When Texas became a part of the United States certain obvious phenomenon of nature were at once recognized. Take a Texan steer, bred and born there, carry him northerly, and the same grass that fatted the Buffalo would improve the gaunt flanks of the southern beast. On the sun cured grasses, the succulent buffalo grass, or the gamma, or mesquite groves, a Texan steer of five or 600 pounds would rapidly increase in bulk of fully 33%. Here was business, and an easy way of making money. As early as 1857 Texas cattle were driven to Illinois. Then the cattle driving went on and on, until the Civil War broke it up. Now came the time when Texas, with no outlet for her stock, had pent up within her domain a million head of horned animals, which had no actual or determined value. The war over, then there burst forth his overwhelming mass of beef and hides.
At the same time, the innovations of men like Gustavus Swift and Philip Armour helped to cause U.S. meat–consumption patterns to change significantly from pork to beef.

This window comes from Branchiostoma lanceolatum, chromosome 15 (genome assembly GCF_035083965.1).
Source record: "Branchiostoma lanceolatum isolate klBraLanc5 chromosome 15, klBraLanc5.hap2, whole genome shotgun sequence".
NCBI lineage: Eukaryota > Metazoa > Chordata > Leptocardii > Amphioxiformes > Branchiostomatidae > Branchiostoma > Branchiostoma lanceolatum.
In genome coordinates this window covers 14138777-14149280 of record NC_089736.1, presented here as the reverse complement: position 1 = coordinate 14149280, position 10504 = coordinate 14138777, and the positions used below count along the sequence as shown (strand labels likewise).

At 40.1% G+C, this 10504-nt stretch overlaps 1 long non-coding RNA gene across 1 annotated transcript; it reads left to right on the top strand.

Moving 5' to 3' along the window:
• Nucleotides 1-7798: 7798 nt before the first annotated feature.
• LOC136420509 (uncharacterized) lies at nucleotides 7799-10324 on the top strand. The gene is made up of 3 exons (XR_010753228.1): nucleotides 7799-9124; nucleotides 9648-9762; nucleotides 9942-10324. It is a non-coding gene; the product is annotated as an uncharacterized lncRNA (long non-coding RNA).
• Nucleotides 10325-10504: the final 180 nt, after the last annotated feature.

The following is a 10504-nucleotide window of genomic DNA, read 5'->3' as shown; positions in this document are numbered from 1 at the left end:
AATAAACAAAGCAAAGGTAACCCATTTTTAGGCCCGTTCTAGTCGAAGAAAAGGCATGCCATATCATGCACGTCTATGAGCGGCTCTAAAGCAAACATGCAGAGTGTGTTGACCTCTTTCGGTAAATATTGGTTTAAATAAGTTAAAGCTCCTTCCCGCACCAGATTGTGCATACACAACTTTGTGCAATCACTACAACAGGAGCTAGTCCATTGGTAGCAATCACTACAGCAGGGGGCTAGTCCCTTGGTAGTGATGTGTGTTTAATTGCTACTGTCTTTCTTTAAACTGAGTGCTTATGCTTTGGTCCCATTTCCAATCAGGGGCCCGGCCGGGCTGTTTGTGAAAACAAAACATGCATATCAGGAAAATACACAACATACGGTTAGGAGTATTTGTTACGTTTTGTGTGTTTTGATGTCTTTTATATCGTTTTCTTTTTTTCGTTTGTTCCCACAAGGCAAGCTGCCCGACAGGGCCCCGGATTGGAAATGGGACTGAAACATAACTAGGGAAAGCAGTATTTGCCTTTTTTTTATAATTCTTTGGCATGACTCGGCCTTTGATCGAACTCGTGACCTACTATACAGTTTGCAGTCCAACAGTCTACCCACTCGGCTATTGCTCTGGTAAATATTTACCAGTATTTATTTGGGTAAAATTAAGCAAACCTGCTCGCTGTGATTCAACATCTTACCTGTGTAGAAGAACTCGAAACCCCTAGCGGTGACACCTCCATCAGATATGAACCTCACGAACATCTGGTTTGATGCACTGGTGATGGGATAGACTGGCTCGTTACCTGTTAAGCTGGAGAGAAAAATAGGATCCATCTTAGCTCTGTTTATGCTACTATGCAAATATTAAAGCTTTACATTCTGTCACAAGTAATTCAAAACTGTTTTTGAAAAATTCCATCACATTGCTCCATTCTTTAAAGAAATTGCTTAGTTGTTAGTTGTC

The primary cattle drive era extended from 1866 to 1886. Between 1867 and 1881 alone, more than 4 million cattle were driven out of Texas to the northern railheads, where they were shipped, chopped and consumed on the east coast.
A single herd of cattle on a drive ranged between 500 and 3,000 head.
A crew of approximately 10 cowboys was needed to drive a herd along the trail. The ratio of cows to cowboys ranged from about 30 to 1 to 40 to 1.
Every drive was led by a trail boss who picked the route. Large trails such as the Chisholm trail could be fifty miles wide in places.
Point men to lead the herd from the front. Swing riders maintained front flanks. Flank riders maintained herd shape on the back flanks. The rear cowboys rode drag.
The crew also usually had a cook and a wrangler.
The Chisholm Trail was established in 1865 by Jesse Chisholm. The Chisholm trail ran approximately 600 miles from San Antonio, Texas, to Abilene, Kansas. In order to ensure that the cattle didn’t lose too much muscle along the drive, the herds only traveled an average of 12 to 15 miles a day.
In 1871 alone, more than 700,000 head of cattle were driven along the Chisholm Trail.
The Goodnight–Loving Trail extended from Texas to Colorado and New Mexico.
The great cattle drives ended by the mid-1880’s. The expanded use of barbed wire blocked the right–of–way the drives used to use. Mostly, the continued expansion of the railroad into the south and west made the drives unnecessary.